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A Dance of History at Centro De Folklor

Apr 29, 2019 11:00AM ● By Melissa Mendonca

A Story to Tell

May 2019
Story by Melissa Mendonca 
Photos courtesy of Centro De Folklor
and photos by Dakota Lynn Photography


OSCAR HERNANDEZ dances folklorico somewhere between the past and the future. As an alumnus and English teacher at Selma High School, he’s keenly aware of the history of his school. “Little ol’ Selma, in the school system, has been teaching folklorico for 51 years,” he says. It’s where the 52-year-old got his start as a student, and where he continues to develop skills he hopes will be carried into a legacy of dance for many years.

As the founder of Selma’s Centro de Folklor, he gleans the best of what he learned from beloved area teachers Vicki Filgas and Irene Gonzalez, and continuous training with instructors both stateside and from Mexico, and brings the best to his 180 students, ranging in age from 2 to 72. “Many groups try to keep things as traditional as possible as it was done in Mexico,” he says. “We also want to tell our own stories.”

The result is a studio, opened in 2016, that honors tradition but also creates space for modern interpretations and new dances that tell the stories of Mexican Americans and the immigrant experience. The instructors also form a more collective identity rather than revolving around the vision of one person. “I had no background in the business world,” Hernandez says with a laugh. “I had to have quick lessons in marketing.” Gratefully, the team around him is as invested in the studio’s success as he is.

“The majority of our instructors are in education,” adds Hernandez. “Our goal is to train these young dancers to become teachers and instructors themselves. My goal is to phase myself out.” The studio has a formal partnership with Selma High as an industry partner in its Regional Occupational Program. “We get externs who want to teach and learn about the program,” he continues.

The offerings at Centro de Folklor range from a monthly class for 2- and 3-year-olds taught by early childhood education instructors – “it’s pretty popular because there’s not a lot for the age group,” he says – to a comeback class for people who once danced folklorico and want a low-key opportunity to dance again without the rigor of preparing for performance. “It just meets once a week for about an hour and a half. It’s grown and it’s really popular,” says Hernandez. Mixed in are youth classes and a beginning adult class with members from 20-72 years old and a waiting list. “It has great energy and they’re a very tight knit group,” he adds.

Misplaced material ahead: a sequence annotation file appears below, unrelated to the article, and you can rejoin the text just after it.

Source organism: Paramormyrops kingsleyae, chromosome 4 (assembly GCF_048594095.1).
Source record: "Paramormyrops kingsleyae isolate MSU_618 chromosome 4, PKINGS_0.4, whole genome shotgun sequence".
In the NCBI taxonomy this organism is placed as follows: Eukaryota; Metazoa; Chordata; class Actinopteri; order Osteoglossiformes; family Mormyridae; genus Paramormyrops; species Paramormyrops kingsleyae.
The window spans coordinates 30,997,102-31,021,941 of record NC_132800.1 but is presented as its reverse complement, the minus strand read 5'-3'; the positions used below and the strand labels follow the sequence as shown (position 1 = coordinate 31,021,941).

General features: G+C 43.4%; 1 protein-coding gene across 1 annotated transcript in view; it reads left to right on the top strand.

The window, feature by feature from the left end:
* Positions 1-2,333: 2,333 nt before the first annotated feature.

Classes revolve around a college schedule, with instructors choosing which region of Mexico to focus on each session. “We try to mix it up so when it’s time for a recital, we represent a lot of regions. We have a very big variety. We’re not just learning dances, we’re learning a world in itself of a region of Mexico, the multiculturalism within Mexico,” he continues. “They’re getting this sense of ‘Wow, there’s much more to this than we thought.’ From state to state, region to region, you never run out of material.”

Complementing the traditional regional study is the group’s Irene Gonzalez Project, which reflects on the experiences of Mexican Americans and Mexicans in the United States. “They’ve pushed the boundaries of traditional folklorico,” says Hernandez. “They add storytelling. We also want to tell our own stories.”

This is important because, as Mexican Americans, “A lot of times we feel like we’re living in two worlds,” he adds. Folklorico helps dancers develop a sense of identity. One of the most beautiful aspects of the dance studio is that on any given night of classes, three generations may be dancing. “It’s pretty amazing,” says Hernandez. “It connects all of the generation with one love. In the comeback class, if they have kids they are in the kids’ classes.”

The group prepares for two big recitals a year, including a holiday event celebrating Las Posadas and an early summer recital. May, however, is a particularly eventful month, with community performances at Selma Raisin Days (May 5), the Folklorico Fest at Abraham Lincoln Middle School (May 15), Selma Arts Center with Los Paisanos de Selma High High School (May 28), and a special performance at Arte Americas in Fresno (May 31).

“When it comes to performances, it’s a family affair,” says Hernandez, noting how both his biological and dance families get involved. The public is welcome is to join in for a look at the past and a glimpse of the future of folklorico in the Valley. •

Centro de Folklor • www.cdfolklor.com

2016 2nd Street, Selma • (559) 351-4368

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